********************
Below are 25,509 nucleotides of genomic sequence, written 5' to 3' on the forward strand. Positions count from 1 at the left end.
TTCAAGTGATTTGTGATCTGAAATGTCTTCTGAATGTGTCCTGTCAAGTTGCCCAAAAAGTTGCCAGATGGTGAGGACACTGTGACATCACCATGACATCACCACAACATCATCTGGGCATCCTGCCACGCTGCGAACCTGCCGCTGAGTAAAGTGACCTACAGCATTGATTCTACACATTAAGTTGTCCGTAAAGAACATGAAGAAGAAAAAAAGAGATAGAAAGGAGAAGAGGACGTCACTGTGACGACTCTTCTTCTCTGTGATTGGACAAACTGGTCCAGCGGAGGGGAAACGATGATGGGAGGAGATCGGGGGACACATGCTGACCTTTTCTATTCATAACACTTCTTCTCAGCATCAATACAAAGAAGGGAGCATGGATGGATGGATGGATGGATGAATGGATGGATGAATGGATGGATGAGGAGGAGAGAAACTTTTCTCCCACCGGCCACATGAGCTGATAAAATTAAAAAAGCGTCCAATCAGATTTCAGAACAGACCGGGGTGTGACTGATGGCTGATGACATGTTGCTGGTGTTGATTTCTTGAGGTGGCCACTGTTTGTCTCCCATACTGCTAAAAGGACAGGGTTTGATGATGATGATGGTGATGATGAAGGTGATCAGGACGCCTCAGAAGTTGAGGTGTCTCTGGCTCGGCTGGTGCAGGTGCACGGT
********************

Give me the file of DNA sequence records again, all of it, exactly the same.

Below are 25,509 nucleotides of genomic sequence, written 5' to 3' on the forward strand. Positions count from 1 at the left end.
TTCAAGTGATTTGTGATCTGAAATGTCTTCTGAATGTGTCCTGTCAAGTTGCCCAAAAAGTTGCCAGATGGTGAGGACACTGTGACATCACCATGACATCACCACAACATCATCTGGGCATCCTGCCACGCTGCGAACCTGCCGCTGAGTAAAGTGACCTACAGCATTGATTCTACACATTAAGTTGTCCGTAAAGAACATGAAGAAGAAAAAAAGAGATAGAAAGGAGAAGAGGACGTCACTGTGACGACTCTTCTTCTCTGTGATTGGACAAACTGGTCCAGCGGAGGGGAAACGATGATGGGAGGAGATCGGGGGACACATGCTGACCTTTTCTATTCATAACACTTCTTCTCAGCATCAATACAAAGAAGGGAGCATGGATGGATGGATGGATGGATGAATGGATGGATGAATGGATGGATGAGGAGGAGAGAAACTTTTCTCCCACCGGCCACATGAGCTGATAAAATTAAAAAAGCGTCCAATCAGATTTCAGAACAGACCGGGGTGTGACTGATGGCTGATGACATGTTGCTGGTGTTGATTTCTTGAGGTGGCCACTGTTTGTCTCCCATACTGCTAAAAGGACAGGGTTTGATGATGATGATGGTGATGATGAAGGTGATCAGGACGCCTCAGAAGTTGAGGTGTCTCTGGCTCGGCTGGTGCAGGTGCACGGT